Alternative representations of Jesus are as “healer,” that is, “witch doctor,” reports Father Goergen, adding, “Among Christians, and in the West, some may find ‘witch doctor’ too strong given negative associations with the word ‘witch’.”

What distinguishes this form of evangelism from the historic mission of the Church in Europe and the New World is the different concept of peoplehood. Rather than call the convert out from his ethnicity, Jesus as a proto-ancestor accommodates himself to the tribal character of the individual. In this case, Catholicism becomes a facade for the dominant tribal identity. In Rwanda, where half the population was Catholic, the Catholic Church offered no resistance to the murderous Hutu hordes during the 1994 genocide, and that individual Catholic clergy participated in the massacres.

Christianity absorbed a thousand years of pagan invaders on this premise. Europeans never could get this quite right; nothing less drastic than immigration to America could persuade Christians to turn away from their inner pagan. That explains why American Christianity flourishes and European Christianity lies at death’s door, and also why Americans continue to reproduce while Europeans refuse to breed.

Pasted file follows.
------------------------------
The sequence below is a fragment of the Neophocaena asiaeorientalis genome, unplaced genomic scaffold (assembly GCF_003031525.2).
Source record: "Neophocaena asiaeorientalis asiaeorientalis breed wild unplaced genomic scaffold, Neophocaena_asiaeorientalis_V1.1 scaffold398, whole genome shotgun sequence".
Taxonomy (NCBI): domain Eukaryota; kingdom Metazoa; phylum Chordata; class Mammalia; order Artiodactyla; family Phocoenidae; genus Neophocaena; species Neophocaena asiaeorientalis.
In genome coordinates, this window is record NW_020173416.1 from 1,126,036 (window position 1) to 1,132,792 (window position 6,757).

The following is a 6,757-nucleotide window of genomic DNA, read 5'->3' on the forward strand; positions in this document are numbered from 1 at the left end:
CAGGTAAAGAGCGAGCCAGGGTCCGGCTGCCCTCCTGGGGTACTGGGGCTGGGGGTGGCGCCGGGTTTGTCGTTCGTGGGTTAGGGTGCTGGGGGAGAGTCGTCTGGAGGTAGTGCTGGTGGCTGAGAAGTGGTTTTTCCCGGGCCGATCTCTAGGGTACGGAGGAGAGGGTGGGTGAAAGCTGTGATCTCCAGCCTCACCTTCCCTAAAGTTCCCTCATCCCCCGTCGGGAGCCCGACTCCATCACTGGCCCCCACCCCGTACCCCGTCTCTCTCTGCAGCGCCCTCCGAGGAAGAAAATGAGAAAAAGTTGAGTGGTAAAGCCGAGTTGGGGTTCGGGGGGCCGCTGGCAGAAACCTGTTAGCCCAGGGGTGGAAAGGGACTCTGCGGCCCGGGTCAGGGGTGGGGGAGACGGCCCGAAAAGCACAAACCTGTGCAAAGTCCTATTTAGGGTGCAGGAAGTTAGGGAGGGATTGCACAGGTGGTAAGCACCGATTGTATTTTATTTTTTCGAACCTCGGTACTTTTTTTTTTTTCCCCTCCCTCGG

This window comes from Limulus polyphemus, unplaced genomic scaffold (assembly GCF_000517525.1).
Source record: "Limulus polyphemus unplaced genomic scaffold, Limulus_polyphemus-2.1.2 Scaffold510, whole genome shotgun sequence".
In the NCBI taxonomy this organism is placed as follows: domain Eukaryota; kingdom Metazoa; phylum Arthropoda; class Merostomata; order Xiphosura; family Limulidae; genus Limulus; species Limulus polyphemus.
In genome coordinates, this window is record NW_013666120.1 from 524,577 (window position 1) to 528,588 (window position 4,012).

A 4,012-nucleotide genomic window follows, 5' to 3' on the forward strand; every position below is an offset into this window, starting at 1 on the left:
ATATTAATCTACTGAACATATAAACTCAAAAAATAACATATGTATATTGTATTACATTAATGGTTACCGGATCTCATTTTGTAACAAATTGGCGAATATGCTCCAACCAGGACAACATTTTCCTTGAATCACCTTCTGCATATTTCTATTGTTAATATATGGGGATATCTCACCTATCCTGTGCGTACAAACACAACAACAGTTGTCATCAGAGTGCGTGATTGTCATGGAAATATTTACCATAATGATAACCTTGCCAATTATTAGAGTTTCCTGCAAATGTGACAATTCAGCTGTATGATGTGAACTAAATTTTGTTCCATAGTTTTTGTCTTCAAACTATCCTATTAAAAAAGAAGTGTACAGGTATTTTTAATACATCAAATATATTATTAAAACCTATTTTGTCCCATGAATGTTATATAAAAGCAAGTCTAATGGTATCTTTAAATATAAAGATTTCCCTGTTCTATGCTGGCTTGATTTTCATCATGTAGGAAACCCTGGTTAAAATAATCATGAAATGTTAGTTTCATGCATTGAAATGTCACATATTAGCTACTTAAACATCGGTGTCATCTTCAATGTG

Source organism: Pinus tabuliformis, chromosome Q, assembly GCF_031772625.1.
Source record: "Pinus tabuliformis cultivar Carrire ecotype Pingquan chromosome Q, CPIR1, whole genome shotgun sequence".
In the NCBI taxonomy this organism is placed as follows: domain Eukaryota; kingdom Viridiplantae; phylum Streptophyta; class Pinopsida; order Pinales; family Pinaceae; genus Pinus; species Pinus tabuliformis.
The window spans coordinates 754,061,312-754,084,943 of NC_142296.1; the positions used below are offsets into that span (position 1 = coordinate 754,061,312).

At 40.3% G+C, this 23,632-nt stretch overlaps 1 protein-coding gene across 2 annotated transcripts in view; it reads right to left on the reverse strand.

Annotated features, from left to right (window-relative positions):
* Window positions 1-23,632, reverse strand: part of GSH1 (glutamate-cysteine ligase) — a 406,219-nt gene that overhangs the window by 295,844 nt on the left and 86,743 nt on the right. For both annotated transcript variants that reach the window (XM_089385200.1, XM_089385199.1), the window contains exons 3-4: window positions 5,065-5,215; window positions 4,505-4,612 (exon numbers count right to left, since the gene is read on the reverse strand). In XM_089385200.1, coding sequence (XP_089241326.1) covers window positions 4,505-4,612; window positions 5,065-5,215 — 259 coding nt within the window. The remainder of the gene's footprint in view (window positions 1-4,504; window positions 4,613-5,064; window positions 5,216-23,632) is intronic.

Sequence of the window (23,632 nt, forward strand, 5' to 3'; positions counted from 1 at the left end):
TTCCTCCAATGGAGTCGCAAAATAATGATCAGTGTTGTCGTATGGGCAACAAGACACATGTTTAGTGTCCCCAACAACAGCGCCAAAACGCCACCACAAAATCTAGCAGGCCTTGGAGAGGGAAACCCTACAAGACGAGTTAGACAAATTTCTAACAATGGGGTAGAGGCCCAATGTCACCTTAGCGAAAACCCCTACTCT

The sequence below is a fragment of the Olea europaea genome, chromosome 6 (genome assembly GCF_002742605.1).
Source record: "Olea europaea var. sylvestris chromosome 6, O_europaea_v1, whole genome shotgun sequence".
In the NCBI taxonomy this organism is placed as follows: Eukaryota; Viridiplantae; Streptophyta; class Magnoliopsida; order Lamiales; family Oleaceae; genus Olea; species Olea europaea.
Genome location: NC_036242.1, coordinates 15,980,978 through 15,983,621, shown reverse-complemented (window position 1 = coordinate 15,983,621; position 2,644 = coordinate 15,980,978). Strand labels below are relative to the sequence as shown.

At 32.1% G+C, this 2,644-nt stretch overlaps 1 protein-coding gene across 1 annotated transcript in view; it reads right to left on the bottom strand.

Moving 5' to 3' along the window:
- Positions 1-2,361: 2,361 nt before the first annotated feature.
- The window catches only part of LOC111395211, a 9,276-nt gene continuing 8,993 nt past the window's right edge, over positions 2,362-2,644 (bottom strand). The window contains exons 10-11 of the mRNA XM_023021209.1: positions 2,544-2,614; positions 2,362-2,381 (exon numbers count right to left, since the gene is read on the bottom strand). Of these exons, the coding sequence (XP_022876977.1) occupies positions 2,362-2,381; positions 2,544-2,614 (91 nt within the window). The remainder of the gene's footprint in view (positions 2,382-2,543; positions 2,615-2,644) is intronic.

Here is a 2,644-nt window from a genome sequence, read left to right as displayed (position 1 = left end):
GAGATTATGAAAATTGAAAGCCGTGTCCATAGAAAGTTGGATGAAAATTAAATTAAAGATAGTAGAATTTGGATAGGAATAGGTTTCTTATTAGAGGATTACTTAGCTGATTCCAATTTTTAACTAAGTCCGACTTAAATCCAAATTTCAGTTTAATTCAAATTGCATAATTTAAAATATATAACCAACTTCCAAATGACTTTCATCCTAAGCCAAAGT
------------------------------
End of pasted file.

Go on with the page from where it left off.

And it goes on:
Never is the promise of heavenly reward quite enough for people who must live on Earth; immortality must be embodied in some earthly form. Jews find the promise of immortality in the Covenant that promises the physical continuity of the Jewish people. Converts to Judaism therefore must be “reborn”, as it were, by a miracle as descendants of Abraham and Sarah, in a ritual of total immersion in water that mimics the physical circumstance of birth.

Baptists and some other “born-again” Christians similarly require full body immersion, that is, a second birth, for adults who have accepted Jesus as a personal savior. In a very real sense the physical nature of the individual changes, such that the congregant joins God’s people, the new Israel.